NEW: "Iran's current position falls far short of what is needed," says British official
Iran has the right to enrich uranium, but negotiation may be possible, Saeed Jalili suggests
It's clear the two sides "remain far apart" on substance, EU foreign policy chief says
No date or location is agreed upon for new talks between world powers and Iran
So many hours of talks, so little progress.
Despite two days of intensive negotiations, Iran and six world powers “remain far apart” on Tehran’s controversial nuclear program, EU foreign policy chief Catherine Ashton said Saturday in Kazakhstan.
Her words dashed hopes that the deadlock might be broken after what had seemed more promising talks back in February, also in the Kazakh city of Almaty.
Iran’s top nuclear negotiator, Saeed Jalili, acknowledged there was “some distance” between Iran and the six powers but seemed more positive in his assessment.
“Good negotiations” had taken place in this round of talks, Jalili said, which he described as “substantive, expansive and comprehensive.”
But in a sign that progress was limited, no date or location has been set for new talks.
This round was just the latest in a decade-long attempt to resolve differences between Iran and the international community over Tehran’s nuclear ambitions.
The first day of talks proved inconclusive. By the end of Saturday, despite “long and intensive discussions,” the two sides were no closer on agreeing on confidence-building measures, Ashton told reporters.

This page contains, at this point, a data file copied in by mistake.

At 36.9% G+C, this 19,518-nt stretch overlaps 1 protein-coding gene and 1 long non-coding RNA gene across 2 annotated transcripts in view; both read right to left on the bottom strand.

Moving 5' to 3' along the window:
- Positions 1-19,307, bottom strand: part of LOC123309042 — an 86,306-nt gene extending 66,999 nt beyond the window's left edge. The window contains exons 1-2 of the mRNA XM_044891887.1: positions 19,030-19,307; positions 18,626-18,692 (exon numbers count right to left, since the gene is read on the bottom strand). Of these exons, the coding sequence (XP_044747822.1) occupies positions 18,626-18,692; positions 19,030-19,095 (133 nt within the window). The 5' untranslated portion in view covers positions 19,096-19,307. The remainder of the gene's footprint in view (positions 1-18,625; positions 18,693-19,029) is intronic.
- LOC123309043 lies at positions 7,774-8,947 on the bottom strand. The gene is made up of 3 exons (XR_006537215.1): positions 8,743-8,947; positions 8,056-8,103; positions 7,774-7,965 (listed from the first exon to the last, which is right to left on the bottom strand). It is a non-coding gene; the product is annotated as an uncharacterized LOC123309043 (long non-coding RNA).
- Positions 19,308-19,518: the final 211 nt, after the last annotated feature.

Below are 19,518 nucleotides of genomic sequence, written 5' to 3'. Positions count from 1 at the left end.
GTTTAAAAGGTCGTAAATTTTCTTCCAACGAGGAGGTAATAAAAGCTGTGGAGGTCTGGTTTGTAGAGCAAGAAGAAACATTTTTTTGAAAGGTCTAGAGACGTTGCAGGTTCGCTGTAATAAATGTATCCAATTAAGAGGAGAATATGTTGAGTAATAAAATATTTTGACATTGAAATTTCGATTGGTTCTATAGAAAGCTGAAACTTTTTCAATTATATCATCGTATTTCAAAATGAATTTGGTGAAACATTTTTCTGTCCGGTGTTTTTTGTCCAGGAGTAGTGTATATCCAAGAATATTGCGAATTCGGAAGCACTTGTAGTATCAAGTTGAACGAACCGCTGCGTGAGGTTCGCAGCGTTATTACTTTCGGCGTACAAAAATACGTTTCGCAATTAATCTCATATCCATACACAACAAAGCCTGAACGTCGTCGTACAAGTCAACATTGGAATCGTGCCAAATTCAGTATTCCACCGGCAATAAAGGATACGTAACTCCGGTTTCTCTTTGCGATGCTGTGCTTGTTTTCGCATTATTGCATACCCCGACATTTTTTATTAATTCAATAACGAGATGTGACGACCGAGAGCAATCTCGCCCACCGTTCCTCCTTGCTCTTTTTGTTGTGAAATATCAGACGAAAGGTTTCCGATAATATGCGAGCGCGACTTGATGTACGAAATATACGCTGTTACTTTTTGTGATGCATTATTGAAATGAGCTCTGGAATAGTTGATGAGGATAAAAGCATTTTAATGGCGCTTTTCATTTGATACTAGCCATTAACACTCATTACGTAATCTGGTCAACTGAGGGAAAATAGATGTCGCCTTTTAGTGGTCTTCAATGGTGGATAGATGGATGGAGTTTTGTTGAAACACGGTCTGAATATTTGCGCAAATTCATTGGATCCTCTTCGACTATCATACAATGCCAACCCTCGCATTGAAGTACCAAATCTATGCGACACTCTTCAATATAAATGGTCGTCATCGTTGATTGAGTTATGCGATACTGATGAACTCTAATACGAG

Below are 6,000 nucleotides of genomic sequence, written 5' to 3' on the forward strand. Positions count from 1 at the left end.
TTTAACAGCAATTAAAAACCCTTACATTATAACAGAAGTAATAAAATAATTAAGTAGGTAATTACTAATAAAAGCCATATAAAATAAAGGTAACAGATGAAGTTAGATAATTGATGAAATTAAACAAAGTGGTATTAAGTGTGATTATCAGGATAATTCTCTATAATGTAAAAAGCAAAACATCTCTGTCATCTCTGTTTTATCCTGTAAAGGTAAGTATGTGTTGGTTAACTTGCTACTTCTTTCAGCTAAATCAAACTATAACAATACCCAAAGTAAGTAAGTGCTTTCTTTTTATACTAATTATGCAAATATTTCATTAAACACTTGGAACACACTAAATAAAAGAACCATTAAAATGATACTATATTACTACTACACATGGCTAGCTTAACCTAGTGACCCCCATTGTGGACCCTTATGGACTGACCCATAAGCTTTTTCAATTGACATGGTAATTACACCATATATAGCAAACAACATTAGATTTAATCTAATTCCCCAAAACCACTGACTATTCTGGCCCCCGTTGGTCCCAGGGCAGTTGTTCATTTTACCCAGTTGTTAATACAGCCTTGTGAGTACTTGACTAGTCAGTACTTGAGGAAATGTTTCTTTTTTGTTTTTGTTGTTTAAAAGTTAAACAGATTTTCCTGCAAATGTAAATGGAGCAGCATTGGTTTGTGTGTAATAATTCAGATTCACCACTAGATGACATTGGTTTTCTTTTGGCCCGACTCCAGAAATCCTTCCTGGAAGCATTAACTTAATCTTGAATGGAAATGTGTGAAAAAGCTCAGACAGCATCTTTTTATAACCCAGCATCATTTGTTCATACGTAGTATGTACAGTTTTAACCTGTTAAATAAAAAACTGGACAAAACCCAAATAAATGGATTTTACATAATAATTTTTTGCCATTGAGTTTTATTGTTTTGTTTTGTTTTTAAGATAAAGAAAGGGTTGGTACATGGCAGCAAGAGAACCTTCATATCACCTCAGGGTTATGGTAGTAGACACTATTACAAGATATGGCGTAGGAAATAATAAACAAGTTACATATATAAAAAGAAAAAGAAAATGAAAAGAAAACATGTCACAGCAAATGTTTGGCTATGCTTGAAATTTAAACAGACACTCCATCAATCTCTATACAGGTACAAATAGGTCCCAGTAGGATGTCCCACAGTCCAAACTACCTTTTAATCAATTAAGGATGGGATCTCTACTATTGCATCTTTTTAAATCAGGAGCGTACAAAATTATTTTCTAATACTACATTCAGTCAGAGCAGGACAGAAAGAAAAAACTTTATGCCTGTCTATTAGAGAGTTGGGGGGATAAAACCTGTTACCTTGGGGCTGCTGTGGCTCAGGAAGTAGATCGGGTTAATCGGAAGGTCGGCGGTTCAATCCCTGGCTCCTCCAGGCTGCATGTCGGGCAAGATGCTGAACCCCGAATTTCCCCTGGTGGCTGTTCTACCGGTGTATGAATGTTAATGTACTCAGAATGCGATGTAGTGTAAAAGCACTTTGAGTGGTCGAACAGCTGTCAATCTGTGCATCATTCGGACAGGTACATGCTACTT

“It became clear that the positions of (the world powers) and Iran remain far apart on the substance,” she said.
“We therefore agreed all sides will go back to their capitals to evaluate where we stand on the process.”
Ashton said she would be in touch with Jalili “very soon in order to see how to go forward.”
While Ashton said these were the most detailed discussions that the two sides had had, with “a real back-and-forward between us,” she also made clear that she was disappointed by the lack of progress made.
A senior U.S. administration official said Jalili directly engaged him in a 30- to 40-minute question-and-answer exchange in the middle of Saturday’s plenary meeting.
“The quality of the discussion was different because there was this back and forth, this Q and A,” the official said. “We just went back and forth with him.”
Still, the official expressed disappointment, saying that Iran had “put forward some minimal ideas and expected great return, and quite disproportionate return.”